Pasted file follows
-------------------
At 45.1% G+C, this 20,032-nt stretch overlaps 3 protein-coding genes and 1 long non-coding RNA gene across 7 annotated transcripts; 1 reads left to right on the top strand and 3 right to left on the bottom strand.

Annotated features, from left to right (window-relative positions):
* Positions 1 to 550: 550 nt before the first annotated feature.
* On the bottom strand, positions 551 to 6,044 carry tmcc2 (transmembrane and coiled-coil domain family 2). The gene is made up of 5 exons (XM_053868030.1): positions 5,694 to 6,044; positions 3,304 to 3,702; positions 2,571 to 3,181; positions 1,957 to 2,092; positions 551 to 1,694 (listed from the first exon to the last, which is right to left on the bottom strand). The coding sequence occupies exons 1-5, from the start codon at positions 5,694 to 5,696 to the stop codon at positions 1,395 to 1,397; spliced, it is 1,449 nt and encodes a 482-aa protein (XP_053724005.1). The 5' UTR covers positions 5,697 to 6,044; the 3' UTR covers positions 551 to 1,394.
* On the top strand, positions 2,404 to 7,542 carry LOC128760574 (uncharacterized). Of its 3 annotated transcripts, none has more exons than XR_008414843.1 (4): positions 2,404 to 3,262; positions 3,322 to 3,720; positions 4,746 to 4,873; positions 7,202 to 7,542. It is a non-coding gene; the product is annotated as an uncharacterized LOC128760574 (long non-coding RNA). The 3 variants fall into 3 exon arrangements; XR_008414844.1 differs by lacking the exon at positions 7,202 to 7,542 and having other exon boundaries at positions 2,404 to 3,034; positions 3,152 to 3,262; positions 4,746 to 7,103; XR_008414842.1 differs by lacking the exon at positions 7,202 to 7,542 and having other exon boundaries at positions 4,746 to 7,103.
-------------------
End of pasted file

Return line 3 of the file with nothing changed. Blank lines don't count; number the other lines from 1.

* Positions 1 to 550: 550 nt before the first annotated feature.